St. Paul prepares to close an encampment near the Mississippi

A woman holds a notice letter from the city of St. Paul.
Kaitlyn Joos said officials have ordered that she and other homeless people abandon their camps near the Mississippi River on the edge of downtown St. Paul.
Martin Moylan | MPR News

St. Paul officials have ordered 16 people camped near the Mississippi River to move by Thursday, one of approximately 120 homeless encampments cleared so far this year.

Ricardo Cervantes, St. Paul's director of safety and inspections, said the city tells people to move when they present health or safety risks to themselves or the public.

He said the homeless encampment at Lower Landing is one of the biggest in the city this year and several tents are dangerously close to Shepard Road. Conditions are also unhealthy, he said.

"There are human feces, urine," he said. "There has been use of chemicals. So, there are needles also within that location."

Cervantes said people living in encampments shut down by the city are referred to organizations that provide permanent housing or overnight shelter. But people at the Lower Landing encampment complained there are not enough places to accommodate them — at least not for free.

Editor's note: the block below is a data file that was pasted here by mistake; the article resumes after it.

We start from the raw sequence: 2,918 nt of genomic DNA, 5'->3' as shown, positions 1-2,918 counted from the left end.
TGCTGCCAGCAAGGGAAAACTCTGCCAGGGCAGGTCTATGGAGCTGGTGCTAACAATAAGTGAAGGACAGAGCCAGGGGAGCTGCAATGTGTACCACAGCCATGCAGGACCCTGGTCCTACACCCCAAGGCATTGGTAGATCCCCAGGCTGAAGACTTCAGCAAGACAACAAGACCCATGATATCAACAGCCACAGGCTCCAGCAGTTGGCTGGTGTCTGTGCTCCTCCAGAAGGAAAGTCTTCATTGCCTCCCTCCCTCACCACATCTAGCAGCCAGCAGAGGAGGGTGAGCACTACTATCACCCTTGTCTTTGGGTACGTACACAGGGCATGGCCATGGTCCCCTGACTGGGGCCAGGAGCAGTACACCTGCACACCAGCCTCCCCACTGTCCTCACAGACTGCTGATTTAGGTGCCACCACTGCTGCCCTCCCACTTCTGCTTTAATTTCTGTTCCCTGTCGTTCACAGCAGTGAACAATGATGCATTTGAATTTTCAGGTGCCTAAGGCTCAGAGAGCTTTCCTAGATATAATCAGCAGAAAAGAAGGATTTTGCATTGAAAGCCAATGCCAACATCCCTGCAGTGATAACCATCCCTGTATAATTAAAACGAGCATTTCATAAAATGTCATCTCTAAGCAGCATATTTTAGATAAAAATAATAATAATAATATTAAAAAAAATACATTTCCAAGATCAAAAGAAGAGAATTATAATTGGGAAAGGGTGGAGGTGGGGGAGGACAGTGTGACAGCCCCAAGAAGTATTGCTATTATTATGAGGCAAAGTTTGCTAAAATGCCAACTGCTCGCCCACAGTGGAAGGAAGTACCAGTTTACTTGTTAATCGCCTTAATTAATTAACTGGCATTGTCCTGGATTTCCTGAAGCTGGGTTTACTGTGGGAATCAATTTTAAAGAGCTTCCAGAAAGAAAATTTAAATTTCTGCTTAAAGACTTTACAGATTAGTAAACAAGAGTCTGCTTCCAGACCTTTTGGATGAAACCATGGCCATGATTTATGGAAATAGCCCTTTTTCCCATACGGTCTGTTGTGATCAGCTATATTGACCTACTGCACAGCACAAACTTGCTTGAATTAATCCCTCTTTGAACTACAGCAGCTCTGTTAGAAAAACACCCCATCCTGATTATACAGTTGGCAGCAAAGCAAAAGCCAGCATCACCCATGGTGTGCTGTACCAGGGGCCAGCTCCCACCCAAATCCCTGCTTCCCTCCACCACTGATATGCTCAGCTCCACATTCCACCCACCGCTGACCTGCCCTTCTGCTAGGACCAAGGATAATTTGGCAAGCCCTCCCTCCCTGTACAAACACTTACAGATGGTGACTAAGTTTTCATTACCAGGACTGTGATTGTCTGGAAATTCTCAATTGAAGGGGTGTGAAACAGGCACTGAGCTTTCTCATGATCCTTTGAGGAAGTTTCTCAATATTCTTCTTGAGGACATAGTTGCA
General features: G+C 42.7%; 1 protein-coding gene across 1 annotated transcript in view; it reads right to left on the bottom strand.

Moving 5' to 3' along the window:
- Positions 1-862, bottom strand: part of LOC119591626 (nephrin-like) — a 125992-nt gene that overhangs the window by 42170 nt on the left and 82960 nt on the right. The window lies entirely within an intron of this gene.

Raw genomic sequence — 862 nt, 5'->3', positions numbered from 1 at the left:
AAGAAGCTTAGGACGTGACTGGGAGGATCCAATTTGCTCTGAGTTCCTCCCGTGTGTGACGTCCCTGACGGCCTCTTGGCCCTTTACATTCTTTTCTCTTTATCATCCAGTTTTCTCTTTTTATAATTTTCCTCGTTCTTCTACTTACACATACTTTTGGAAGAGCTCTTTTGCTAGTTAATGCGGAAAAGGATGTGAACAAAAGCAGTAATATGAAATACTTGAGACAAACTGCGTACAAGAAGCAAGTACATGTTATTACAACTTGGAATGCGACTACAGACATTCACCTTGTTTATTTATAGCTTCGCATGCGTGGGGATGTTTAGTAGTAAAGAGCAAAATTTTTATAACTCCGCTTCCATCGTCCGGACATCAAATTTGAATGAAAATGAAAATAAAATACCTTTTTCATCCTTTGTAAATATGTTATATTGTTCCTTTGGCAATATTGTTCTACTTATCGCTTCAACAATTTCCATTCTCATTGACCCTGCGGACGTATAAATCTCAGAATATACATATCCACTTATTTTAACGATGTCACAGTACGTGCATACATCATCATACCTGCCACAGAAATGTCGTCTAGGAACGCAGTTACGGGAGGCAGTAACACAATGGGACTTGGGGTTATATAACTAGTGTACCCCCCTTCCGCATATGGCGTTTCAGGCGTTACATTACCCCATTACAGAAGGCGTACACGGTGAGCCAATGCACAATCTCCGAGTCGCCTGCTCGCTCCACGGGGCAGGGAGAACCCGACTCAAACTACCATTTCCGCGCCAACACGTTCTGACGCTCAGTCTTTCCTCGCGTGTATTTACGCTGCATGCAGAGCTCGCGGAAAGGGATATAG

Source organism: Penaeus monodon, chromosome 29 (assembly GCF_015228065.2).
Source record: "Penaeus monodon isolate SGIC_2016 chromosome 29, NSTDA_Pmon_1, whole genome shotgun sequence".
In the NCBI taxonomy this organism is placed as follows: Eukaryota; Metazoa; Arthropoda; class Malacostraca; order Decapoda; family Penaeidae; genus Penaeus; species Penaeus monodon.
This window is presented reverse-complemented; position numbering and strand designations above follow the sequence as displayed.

Diamond Ivory said she has had to move her tent nine times this year. She complained the city isn't doing enough to help people without housing.

"They really honestly don't care," she said. "They want us all to go away. They want us to disappear."

People at the Lower Landing encampment estimate more people live there than the city is saying — closer to two dozen instead of 16.

Cervantes said some organizations in the city are increasing their capacity to shelter the homeless.

"There's a consortium of nonprofit organizations that have a variety of different housing options, as well as the private market," he said. "The city of St. Paul has made a high priority of making sure that homeless individuals are connected with social services available through our partnerships."

He said Metro Transit's move in August to cut overnight service on the Green Line did not seem to increase homeless encampments.

"That's a different population,"Cervantes said. "Folks who are in the encampments have this desire to spend their time in an encampment, as opposed to on a bus or train."

Correction (Oct. 9, 2019): A previous version of this story misspelled Kaitlyn Joos’ name in the photo caption.

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